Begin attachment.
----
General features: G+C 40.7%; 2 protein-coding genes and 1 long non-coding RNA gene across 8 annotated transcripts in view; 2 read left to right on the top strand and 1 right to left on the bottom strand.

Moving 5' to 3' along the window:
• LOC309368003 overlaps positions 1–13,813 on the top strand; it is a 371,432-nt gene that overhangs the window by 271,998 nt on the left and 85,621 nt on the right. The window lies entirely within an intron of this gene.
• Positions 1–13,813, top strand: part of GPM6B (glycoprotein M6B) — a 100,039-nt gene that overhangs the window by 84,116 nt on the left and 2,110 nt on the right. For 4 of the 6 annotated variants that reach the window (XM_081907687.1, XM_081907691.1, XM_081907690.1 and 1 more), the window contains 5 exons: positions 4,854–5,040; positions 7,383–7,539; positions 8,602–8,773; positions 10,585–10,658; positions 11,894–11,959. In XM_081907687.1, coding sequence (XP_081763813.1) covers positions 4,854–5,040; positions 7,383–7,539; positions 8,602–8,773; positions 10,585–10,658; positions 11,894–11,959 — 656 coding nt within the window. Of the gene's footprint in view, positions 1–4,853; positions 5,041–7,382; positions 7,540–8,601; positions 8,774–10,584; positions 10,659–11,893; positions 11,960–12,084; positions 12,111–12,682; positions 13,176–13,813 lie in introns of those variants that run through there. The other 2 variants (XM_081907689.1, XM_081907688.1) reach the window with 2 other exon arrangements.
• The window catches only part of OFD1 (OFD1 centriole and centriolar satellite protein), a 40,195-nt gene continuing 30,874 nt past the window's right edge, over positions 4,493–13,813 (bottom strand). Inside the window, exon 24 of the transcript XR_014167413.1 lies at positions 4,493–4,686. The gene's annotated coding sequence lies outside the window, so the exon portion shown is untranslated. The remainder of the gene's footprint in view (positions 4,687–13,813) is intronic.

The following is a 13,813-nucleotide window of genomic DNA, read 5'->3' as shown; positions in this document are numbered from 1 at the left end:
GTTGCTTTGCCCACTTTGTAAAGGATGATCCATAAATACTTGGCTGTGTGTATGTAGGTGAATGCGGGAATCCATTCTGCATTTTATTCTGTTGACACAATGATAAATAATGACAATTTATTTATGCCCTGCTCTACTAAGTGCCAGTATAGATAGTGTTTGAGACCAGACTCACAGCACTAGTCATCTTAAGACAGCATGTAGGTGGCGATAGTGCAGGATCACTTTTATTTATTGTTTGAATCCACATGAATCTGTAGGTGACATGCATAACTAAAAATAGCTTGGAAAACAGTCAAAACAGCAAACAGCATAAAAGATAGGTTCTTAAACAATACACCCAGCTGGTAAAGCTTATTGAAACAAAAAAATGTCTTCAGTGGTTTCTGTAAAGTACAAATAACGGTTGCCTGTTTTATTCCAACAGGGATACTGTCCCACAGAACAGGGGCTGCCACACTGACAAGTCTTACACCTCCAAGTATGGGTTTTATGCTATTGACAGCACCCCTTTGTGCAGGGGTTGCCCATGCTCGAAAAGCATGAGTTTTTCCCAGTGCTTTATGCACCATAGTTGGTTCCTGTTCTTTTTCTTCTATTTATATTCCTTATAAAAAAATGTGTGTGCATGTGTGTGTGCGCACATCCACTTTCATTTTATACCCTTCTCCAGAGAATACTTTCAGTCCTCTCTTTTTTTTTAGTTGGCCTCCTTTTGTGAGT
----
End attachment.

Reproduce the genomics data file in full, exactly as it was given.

General features: G+C 40.7%; 2 protein-coding genes and 1 long non-coding RNA gene across 8 annotated transcripts in view; 2 read left to right on the top strand and 1 right to left on the bottom strand.

Moving 5' to 3' along the window:
• LOC309368003 overlaps positions 1–13,813 on the top strand; it is a 371,432-nt gene that overhangs the window by 271,998 nt on the left and 85,621 nt on the right. The window lies entirely within an intron of this gene.
• Positions 1–13,813, top strand: part of GPM6B (glycoprotein M6B) — a 100,039-nt gene that overhangs the window by 84,116 nt on the left and 2,110 nt on the right. For 4 of the 6 annotated variants that reach the window (XM_081907687.1, XM_081907691.1, XM_081907690.1 and 1 more), the window contains 5 exons: positions 4,854–5,040; positions 7,383–7,539; positions 8,602–8,773; positions 10,585–10,658; positions 11,894–11,959. In XM_081907687.1, coding sequence (XP_081763813.1) covers positions 4,854–5,040; positions 7,383–7,539; positions 8,602–8,773; positions 10,585–10,658; positions 11,894–11,959 — 656 coding nt within the window. Of the gene's footprint in view, positions 1–4,853; positions 5,041–7,382; positions 7,540–8,601; positions 8,774–10,584; positions 10,659–11,893; positions 11,960–12,084; positions 12,111–12,682; positions 13,176–13,813 lie in introns of those variants that run through there. The other 2 variants (XM_081907689.1, XM_081907688.1) reach the window with 2 other exon arrangements.
• The window catches only part of OFD1 (OFD1 centriole and centriolar satellite protein), a 40,195-nt gene continuing 30,874 nt past the window's right edge, over positions 4,493–13,813 (bottom strand). Inside the window, exon 24 of the transcript XR_014167413.1 lies at positions 4,493–4,686. The gene's annotated coding sequence lies outside the window, so the exon portion shown is untranslated. The remainder of the gene's footprint in view (positions 4,687–13,813) is intronic.

The following is a 13,813-nucleotide window of genomic DNA, read 5'->3' as shown; positions in this document are numbered from 1 at the left end:
GTTGCTTTGCCCACTTTGTAAAGGATGATCCATAAATACTTGGCTGTGTGTATGTAGGTGAATGCGGGAATCCATTCTGCATTTTATTCTGTTGACACAATGATAAATAATGACAATTTATTTATGCCCTGCTCTACTAAGTGCCAGTATAGATAGTGTTTGAGACCAGACTCACAGCACTAGTCATCTTAAGACAGCATGTAGGTGGCGATAGTGCAGGATCACTTTTATTTATTGTTTGAATCCACATGAATCTGTAGGTGACATGCATAACTAAAAATAGCTTGGAAAACAGTCAAAACAGCAAACAGCATAAAAGATAGGTTCTTAAACAATACACCCAGCTGGTAAAGCTTATTGAAACAAAAAAATGTCTTCAGTGGTTTCTGTAAAGTACAAATAACGGTTGCCTGTTTTATTCCAACAGGGATACTGTCCCACAGAACAGGGGCTGCCACACTGACAAGTCTTACACCTCCAAGTATGGGTTTTATGCTATTGACAGCACCCCTTTGTGCAGGGGTTGCCCATGCTCGAAAAGCATGAGTTTTTCCCAGTGCTTTATGCACCATAGTTGGTTCCTGTTCTTTTTCTTCTATTTATATTCCTTATAAAAAAATGTGTGTGCATGTGTGTGTGCGCACATCCACTTTCATTTTATACCCTTCTCCAGAGAATACTTTCAGTCCTCTCTTTTTTTTTAGTTGGCCTCCTTTTGTGAGT